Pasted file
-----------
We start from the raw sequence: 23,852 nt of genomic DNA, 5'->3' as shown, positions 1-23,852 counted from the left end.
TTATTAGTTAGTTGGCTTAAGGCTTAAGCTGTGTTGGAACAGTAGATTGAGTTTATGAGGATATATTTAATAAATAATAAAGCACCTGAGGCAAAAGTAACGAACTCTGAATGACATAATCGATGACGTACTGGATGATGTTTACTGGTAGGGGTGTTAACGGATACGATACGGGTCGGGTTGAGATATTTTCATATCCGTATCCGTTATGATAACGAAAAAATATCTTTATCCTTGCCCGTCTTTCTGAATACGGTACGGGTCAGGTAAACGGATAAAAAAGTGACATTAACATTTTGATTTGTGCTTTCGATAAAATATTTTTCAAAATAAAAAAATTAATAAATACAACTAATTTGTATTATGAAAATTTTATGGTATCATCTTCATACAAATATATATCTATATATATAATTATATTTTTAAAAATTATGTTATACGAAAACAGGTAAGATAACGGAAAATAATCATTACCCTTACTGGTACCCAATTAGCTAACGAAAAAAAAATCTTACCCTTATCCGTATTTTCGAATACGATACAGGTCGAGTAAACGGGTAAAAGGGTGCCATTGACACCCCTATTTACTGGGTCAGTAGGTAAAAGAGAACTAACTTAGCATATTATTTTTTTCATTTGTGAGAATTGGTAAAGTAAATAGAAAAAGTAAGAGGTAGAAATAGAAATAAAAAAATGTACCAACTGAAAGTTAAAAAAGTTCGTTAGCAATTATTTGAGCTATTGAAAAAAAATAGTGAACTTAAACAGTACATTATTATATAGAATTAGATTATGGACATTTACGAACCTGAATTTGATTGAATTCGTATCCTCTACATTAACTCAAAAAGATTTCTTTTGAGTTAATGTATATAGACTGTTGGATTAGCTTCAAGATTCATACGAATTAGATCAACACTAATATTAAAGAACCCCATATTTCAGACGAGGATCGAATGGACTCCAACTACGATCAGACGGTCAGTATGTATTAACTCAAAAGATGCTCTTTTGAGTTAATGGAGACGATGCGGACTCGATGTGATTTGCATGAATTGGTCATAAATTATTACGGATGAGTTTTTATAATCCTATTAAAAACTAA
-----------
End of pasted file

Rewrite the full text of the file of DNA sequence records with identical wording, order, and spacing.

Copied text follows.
We start from the raw sequence: 23,852 nt of genomic DNA, 5'->3' as shown, positions 1-23,852 counted from the left end.
TTATTAGTTAGTTGGCTTAAGGCTTAAGCTGTGTTGGAACAGTAGATTGAGTTTATGAGGATATATTTAATAAATAATAAAGCACCTGAGGCAAAAGTAACGAACTCTGAATGACATAATCGATGACGTACTGGATGATGTTTACTGGTAGGGGTGTTAACGGATACGATACGGGTCGGGTTGAGATATTTTCATATCCGTATCCGTTATGATAACGAAAAAATATCTTTATCCTTGCCCGTCTTTCTGAATACGGTACGGGTCAGGTAAACGGATAAAAAAGTGACATTAACATTTTGATTTGTGCTTTCGATAAAATATTTTTCAAAATAAAAAAATTAATAAATACAACTAATTTGTATTATGAAAATTTTATGGTATCATCTTCATACAAATATATATCTATATATATAATTATATTTTTAAAAATTATGTTATACGAAAACAGGTAAGATAACGGAAAATAATCATTACCCTTACTGGTACCCAATTAGCTAACGAAAAAAAAATCTTACCCTTATCCGTATTTTCGAATACGATACAGGTCGAGTAAACGGGTAAAAGGGTGCCATTGACACCCCTATTTACTGGGTCAGTAGGTAAAAGAGAACTAACTTAGCATATTATTTTTTTCATTTGTGAGAATTGGTAAAGTAAATAGAAAAAGTAAGAGGTAGAAATAGAAATAAAAAAATGTACCAACTGAAAGTTAAAAAAGTTCGTTAGCAATTATTTGAGCTATTGAAAAAAAATAGTGAACTTAAACAGTACATTATTATATAGAATTAGATTATGGACATTTACGAACCTGAATTTGATTGAATTCGTATCCTCTACATTAACTCAAAAAGATTTCTTTTGAGTTAATGTATATAGACTGTTGGATTAGCTTCAAGATTCATACGAATTAGATCAACACTAATATTAAAGAACCCCATATTTCAGACGAGGATCGAATGGACTCCAACTACGATCAGACGGTCAGTATGTATTAACTCAAAAGATGCTCTTTTGAGTTAATGGAGACGATGCGGACTCGATGTGATTTGCATGAATTGGTCATAAATTATTACGGATGAGTTTTTATAATCCTATTAAAAACTAA